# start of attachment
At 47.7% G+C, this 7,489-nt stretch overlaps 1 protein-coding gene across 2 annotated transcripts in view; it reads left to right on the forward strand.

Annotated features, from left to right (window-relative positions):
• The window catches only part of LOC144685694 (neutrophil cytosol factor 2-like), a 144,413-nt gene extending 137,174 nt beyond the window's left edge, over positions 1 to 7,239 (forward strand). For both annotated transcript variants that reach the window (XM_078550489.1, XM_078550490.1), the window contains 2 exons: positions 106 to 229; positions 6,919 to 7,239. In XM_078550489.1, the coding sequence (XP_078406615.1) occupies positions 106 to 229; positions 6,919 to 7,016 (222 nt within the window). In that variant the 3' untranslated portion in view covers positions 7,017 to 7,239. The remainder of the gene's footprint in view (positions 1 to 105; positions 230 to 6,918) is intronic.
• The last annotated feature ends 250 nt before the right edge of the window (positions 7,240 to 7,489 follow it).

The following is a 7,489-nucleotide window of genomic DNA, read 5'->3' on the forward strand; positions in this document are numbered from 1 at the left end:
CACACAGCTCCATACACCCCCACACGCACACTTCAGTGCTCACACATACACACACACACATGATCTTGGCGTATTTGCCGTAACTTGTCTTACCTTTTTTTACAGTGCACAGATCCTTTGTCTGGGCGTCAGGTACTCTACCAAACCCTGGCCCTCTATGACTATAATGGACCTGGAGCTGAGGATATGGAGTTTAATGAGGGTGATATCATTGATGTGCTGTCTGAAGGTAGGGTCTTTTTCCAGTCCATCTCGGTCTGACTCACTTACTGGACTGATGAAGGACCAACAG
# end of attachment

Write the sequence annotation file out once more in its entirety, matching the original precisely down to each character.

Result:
At 47.7% G+C, this 7,489-nt stretch overlaps 1 protein-coding gene across 2 annotated transcripts in view; it reads left to right on the forward strand.

Annotated features, from left to right (window-relative positions):
• The window catches only part of LOC144685694 (neutrophil cytosol factor 2-like), a 144,413-nt gene extending 137,174 nt beyond the window's left edge, over positions 1 to 7,239 (forward strand). For both annotated transcript variants that reach the window (XM_078550489.1, XM_078550490.1), the window contains 2 exons: positions 106 to 229; positions 6,919 to 7,239. In XM_078550489.1, the coding sequence (XP_078406615.1) occupies positions 106 to 229; positions 6,919 to 7,016 (222 nt within the window). In that variant the 3' untranslated portion in view covers positions 7,017 to 7,239. The remainder of the gene's footprint in view (positions 1 to 105; positions 230 to 6,918) is intronic.
• The last annotated feature ends 250 nt before the right edge of the window (positions 7,240 to 7,489 follow it).

The following is a 7,489-nucleotide window of genomic DNA, read 5'->3' on the forward strand; positions in this document are numbered from 1 at the left end:
CACACAGCTCCATACACCCCCACACGCACACTTCAGTGCTCACACATACACACACACACATGATCTTGGCGTATTTGCCGTAACTTGTCTTACCTTTTTTTACAGTGCACAGATCCTTTGTCTGGGCGTCAGGTACTCTACCAAACCCTGGCCCTCTATGACTATAATGGACCTGGAGCTGAGGATATGGAGTTTAATGAGGGTGATATCATTGATGTGCTGTCTGAAGGTAGGGTCTTTTTCCAGTCCATCTCGGTCTGACTCACTTACTGGACTGATGAAGGACCAACAG